The colloquialisms of our Language, known nationally as Australianisms, take three forms. The first, diminutives, are abbreviations on nouns such as ???afternoon??™, ???breakfast??™ and ???football??™. These turn into arvo, brekky and footy. A similar pattern can also be followed for other words like journo, from journalist, and hecky, from hectic, a noun for an aggressive, hard-drinking youth. The second, nicknames, are endearing variations on one??™s first or last name such as Whitey, from White, Johnno, from John, and Jezz, from Jeremy. The third form of Australianisms are incomplete comparisons, these include ???sweet as??™ and, similarly, ???sick as??™, expressing pleasure or approval.
The Australian accent is just as, if not more, Australian than our strine or colloquialisms, and it would simply be unthinkable to barbeque a shrimp without one. From 1788 it developed haphazardly from a mish-mash of British and Irish dialects. None, however, of the first generation of Australian born children would have spoken the dialects of their parents.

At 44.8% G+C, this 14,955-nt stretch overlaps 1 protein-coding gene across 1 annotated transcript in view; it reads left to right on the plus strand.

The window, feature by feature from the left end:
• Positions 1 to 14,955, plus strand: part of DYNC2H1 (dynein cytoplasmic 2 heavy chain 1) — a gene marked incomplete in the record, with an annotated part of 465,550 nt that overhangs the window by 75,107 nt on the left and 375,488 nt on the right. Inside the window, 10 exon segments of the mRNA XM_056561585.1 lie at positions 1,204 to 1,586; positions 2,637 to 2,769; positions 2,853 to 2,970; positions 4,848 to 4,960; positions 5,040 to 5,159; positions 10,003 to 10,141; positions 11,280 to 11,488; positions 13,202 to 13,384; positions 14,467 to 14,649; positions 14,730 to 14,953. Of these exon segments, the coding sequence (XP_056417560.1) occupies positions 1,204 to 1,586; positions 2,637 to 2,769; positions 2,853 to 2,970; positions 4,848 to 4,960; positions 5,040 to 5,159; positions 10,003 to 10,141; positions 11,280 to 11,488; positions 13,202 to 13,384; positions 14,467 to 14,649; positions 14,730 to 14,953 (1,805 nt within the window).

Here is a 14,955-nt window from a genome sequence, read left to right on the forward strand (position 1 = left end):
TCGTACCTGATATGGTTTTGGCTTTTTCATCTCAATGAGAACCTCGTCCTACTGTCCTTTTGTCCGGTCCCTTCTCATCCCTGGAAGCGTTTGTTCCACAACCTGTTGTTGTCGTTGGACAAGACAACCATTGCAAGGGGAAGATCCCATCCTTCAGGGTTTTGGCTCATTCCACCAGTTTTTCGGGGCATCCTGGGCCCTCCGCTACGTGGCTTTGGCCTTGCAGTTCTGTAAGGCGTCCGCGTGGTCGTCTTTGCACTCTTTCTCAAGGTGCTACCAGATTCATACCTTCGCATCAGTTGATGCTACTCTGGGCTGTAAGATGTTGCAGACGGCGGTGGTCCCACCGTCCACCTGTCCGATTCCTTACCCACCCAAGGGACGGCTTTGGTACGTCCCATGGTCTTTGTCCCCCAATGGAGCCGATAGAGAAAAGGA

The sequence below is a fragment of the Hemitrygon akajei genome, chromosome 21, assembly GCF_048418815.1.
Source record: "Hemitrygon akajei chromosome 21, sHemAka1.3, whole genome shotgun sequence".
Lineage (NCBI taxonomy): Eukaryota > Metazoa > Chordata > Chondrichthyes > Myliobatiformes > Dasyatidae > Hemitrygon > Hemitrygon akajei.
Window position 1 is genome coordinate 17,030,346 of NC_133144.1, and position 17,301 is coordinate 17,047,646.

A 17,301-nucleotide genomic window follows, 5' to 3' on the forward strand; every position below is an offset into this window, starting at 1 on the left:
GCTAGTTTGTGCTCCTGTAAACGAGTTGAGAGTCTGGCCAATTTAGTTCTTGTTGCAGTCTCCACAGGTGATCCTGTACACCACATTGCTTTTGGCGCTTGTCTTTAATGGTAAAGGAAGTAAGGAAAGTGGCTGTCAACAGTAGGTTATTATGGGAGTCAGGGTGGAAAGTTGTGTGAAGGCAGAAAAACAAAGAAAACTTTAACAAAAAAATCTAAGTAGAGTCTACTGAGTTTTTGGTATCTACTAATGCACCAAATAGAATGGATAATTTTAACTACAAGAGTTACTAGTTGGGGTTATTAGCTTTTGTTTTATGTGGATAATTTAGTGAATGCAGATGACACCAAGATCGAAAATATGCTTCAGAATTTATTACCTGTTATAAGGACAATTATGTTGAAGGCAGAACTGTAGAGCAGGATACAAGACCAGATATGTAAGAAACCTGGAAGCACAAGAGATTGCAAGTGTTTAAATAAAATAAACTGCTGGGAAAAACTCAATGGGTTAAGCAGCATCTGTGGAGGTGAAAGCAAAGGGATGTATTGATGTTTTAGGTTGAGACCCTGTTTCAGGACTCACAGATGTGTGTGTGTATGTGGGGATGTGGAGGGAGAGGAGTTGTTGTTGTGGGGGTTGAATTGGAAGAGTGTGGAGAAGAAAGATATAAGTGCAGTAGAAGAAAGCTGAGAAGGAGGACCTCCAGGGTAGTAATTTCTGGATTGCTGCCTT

Dr. Bruce Moore: ???A speaker with some very pronounced dialect sounds might find it very much to their advantage to modify those sounds if they caused significant misunderstandings for the speakers of other dialects.??? He continues, ???…many of the really distinctive dialect variants that existed among the speakers of their [the children??™s] parents generation would have been eliminated. A process of dialect levelling would have taken place.???
Soon, Australian pronunciation splintered into three categories: Cultivated Australian, the accent of the well-educated, General Australian, the accent we recognise today, and Broad Australian, the accent of Strine. Cultivated Australian English, most similar to British Received Pronunciation, is now only spoken by 10% of the population and is on the decline. General Australian is spoken by 80% of the population and is a compromise between Cultivated and Broad. Broad Australian is spoken by 10% of the population and is the accent most commonly identified as stereotypically Australian.